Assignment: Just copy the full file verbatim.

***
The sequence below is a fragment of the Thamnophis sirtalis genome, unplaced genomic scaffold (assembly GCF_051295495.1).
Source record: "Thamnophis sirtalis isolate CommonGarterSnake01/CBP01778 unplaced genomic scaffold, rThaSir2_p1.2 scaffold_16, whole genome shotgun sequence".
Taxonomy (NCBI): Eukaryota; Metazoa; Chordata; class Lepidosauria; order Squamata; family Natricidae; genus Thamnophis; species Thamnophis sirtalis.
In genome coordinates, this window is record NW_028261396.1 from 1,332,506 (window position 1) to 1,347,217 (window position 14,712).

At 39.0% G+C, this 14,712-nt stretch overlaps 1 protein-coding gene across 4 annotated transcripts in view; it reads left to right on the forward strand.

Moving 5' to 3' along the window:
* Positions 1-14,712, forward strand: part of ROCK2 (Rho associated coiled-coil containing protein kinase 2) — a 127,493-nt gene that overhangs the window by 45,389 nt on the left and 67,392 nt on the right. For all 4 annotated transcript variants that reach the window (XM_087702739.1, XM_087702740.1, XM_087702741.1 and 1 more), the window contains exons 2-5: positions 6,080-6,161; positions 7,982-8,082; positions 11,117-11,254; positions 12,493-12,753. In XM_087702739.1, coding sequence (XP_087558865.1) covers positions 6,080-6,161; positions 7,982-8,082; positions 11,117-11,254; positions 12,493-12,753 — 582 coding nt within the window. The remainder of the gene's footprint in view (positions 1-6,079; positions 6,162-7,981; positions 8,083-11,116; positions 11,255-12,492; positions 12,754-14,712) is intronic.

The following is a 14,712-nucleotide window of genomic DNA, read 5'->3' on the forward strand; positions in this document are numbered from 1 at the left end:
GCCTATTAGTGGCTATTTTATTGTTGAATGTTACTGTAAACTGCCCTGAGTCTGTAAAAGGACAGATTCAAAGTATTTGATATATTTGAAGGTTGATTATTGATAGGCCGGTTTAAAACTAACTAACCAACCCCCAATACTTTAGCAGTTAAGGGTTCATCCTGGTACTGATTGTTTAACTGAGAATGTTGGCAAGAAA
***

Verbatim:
The sequence below is a fragment of the Thamnophis sirtalis genome, unplaced genomic scaffold (assembly GCF_051295495.1).
Source record: "Thamnophis sirtalis isolate CommonGarterSnake01/CBP01778 unplaced genomic scaffold, rThaSir2_p1.2 scaffold_16, whole genome shotgun sequence".
Taxonomy (NCBI): Eukaryota; Metazoa; Chordata; class Lepidosauria; order Squamata; family Natricidae; genus Thamnophis; species Thamnophis sirtalis.
In genome coordinates, this window is record NW_028261396.1 from 1,332,506 (window position 1) to 1,347,217 (window position 14,712).

At 39.0% G+C, this 14,712-nt stretch overlaps 1 protein-coding gene across 4 annotated transcripts in view; it reads left to right on the forward strand.

Moving 5' to 3' along the window:
* Positions 1-14,712, forward strand: part of ROCK2 (Rho associated coiled-coil containing protein kinase 2) — a 127,493-nt gene that overhangs the window by 45,389 nt on the left and 67,392 nt on the right. For all 4 annotated transcript variants that reach the window (XM_087702739.1, XM_087702740.1, XM_087702741.1 and 1 more), the window contains exons 2-5: positions 6,080-6,161; positions 7,982-8,082; positions 11,117-11,254; positions 12,493-12,753. In XM_087702739.1, coding sequence (XP_087558865.1) covers positions 6,080-6,161; positions 7,982-8,082; positions 11,117-11,254; positions 12,493-12,753 — 582 coding nt within the window. The remainder of the gene's footprint in view (positions 1-6,079; positions 6,162-7,981; positions 8,083-11,116; positions 11,255-12,492; positions 12,754-14,712) is intronic.

The following is a 14,712-nucleotide window of genomic DNA, read 5'->3' on the forward strand; positions in this document are numbered from 1 at the left end:
GCCTATTAGTGGCTATTTTATTGTTGAATGTTACTGTAAACTGCCCTGAGTCTGTAAAAGGACAGATTCAAAGTATTTGATATATTTGAAGGTTGATTATTGATAGGCCGGTTTAAAACTAACTAACCAACCCCCAATACTTTAGCAGTTAAGGGTTCATCCTGGTACTGATTGTTTAACTGAGAATGTTGGCAAGAAA